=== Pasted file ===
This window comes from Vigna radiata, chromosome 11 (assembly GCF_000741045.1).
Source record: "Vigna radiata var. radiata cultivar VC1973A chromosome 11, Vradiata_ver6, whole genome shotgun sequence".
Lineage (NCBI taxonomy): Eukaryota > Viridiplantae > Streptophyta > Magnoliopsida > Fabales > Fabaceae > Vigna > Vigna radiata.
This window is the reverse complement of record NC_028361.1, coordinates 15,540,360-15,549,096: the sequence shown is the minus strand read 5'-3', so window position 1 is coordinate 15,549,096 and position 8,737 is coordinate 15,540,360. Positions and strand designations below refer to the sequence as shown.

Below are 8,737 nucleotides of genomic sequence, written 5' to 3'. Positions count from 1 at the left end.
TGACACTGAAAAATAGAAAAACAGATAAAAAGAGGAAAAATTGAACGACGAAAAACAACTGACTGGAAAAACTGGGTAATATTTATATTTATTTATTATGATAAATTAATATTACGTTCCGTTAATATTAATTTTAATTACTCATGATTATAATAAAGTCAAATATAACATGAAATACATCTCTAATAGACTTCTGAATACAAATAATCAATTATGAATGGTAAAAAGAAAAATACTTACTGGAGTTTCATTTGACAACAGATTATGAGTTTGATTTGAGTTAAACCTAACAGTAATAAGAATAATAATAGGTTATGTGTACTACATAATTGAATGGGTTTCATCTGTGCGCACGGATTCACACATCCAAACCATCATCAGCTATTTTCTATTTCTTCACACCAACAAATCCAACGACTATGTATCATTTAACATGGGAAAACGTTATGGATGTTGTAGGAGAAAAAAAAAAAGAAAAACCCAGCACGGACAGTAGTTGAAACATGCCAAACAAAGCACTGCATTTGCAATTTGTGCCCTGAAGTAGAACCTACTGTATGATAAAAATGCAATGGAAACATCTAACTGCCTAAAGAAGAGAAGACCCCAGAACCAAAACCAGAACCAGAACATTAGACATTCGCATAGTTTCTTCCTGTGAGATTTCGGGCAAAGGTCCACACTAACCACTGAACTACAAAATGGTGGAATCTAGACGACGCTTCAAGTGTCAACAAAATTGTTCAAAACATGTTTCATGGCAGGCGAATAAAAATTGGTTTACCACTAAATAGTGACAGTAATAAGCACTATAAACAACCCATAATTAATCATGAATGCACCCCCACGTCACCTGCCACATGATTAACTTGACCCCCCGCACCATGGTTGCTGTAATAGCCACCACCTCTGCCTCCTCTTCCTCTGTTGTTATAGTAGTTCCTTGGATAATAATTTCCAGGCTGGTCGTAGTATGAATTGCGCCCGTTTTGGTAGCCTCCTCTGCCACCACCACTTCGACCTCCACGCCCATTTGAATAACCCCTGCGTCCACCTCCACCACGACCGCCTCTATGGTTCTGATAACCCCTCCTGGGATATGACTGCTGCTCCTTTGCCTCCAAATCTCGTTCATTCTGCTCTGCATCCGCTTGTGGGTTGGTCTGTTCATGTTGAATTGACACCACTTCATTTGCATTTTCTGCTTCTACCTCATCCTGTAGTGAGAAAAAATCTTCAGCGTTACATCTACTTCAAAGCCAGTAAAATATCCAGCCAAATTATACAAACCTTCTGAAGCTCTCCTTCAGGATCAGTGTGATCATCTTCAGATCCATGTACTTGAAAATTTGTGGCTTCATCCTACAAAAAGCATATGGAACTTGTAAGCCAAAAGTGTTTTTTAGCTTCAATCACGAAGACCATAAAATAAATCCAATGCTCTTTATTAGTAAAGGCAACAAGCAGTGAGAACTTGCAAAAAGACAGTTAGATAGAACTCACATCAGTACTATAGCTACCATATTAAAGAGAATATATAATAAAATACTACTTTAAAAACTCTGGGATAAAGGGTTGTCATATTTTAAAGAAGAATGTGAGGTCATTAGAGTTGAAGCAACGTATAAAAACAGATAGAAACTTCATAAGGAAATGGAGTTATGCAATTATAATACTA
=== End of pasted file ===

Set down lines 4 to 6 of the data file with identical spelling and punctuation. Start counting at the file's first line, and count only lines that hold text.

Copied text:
This window is the reverse complement of record NC_028361.1, coordinates 15,540,360-15,549,096: the sequence shown is the minus strand read 5'-3', so window position 1 is coordinate 15,549,096 and position 8,737 is coordinate 15,540,360. Positions and strand designations below refer to the sequence as shown.

Below are 8,737 nucleotides of genomic sequence, written 5' to 3'. Positions count from 1 at the left end.
TGACACTGAAAAATAGAAAAACAGATAAAAAGAGGAAAAATTGAACGACGAAAAACAACTGACTGGAAAAACTGGGTAATATTTATATTTATTTATTATGATAAATTAATATTACGTTCCGTTAATATTAATTTTAATTACTCATGATTATAATAAAGTCAAATATAACATGAAATACATCTCTAATAGACTTCTGAATACAAATAATCAATTATGAATGGTAAAAAGAAAAATACTTACTGGAGTTTCATTTGACAACAGATTATGAGTTTGATTTGAGTTAAACCTAACAGTAATAAGAATAATAATAGGTTATGTGTACTACATAATTGAATGGGTTTCATCTGTGCGCACGGATTCACACATCCAAACCATCATCAGCTATTTTCTATTTCTTCACACCAACAAATCCAACGACTATGTATCATTTAACATGGGAAAACGTTATGGATGTTGTAGGAGAAAAAAAAAAAGAAAAACCCAGCACGGACAGTAGTTGAAACATGCCAAACAAAGCACTGCATTTGCAATTTGTGCCCTGAAGTAGAACCTACTGTATGATAAAAATGCAATGGAAACATCTAACTGCCTAAAGAAGAGAAGACCCCAGAACCAAAACCAGAACCAGAACATTAGACATTCGCATAGTTTCTTCCTGTGAGATTTCGGGCAAAGGTCCACACTAACCACTGAACTACAAAATGGTGGAATCTAGACGACGCTTCAAGTGTCAACAAAATTGTTCAAAACATGTTTCATGGCAGGCGAATAAAAATTGGTTTACCACTAAATAGTGACAGTAATAAGCACTATAAACAACCCATAATTAATCATGAATGCACCCCCACGTCACCTGCCACATGATTAACTTGACCCCCCGCACCATGGTTGCTGTAATAGCCACCACCTCTGCCTCCTCTTCCTCTGTTGTTATAGTAGTTCCTTGGATAATAATTTCCAGGCTGGTCGTAGTATGAATTGCGCCCGTTTTGGTAGCCTCCTCTGCCACCACCACTTCGACCTCCACGCCCATTTGAATAACCCCTGCGTCCACCTCCACCACGACCGCCTCTATGGTTCTGATAACCCCTCCTGGGATATGACTGCTGCTCCTTTGCCTCCAAATCTCGTTCATTCTGCTCTGCATCCGCTTGTGGGTTGGTCTGTTCATGTTGAATTGACACCACTTCATTTGCATTTTCTGCTTCTACCTCATCCTGTAGTGAGAAAAAATCTTCAGCGTTACATCTACTTCAAAGCCAGTAAAATATCCAGCCAAATTATACAAACCTTCTGAAGCTCTCCTTCAGGATCAGTGTGATCATCTTCAGATCCATGTACTTGAAAATTTGTGGCTTCATCCTACAAAAAGCATATGGAACTTGTAAGCCAAAAGTGTTTTTTAGCTTCAATCACGAAGACCATAAAATAAATCCAATGCTCTTTATTAGTAAAGGCAACAAGCAGTGAGAACTTGCAAAAAGACAGTTAGATAGAACTCACATCAGTACTATAGCTACCATATTAAAGAGAATATATAATAAAATACTACTTTAAAAACTCTGGGATAAAGGGTTGTCATATTTTAAAGAAGAATGTGAGGTCATTAGAGTTGAAGCAACGTATAAAAACAGATAGAAACTTCATAAGGAAATGGAGTTATGCAATTATAATACTA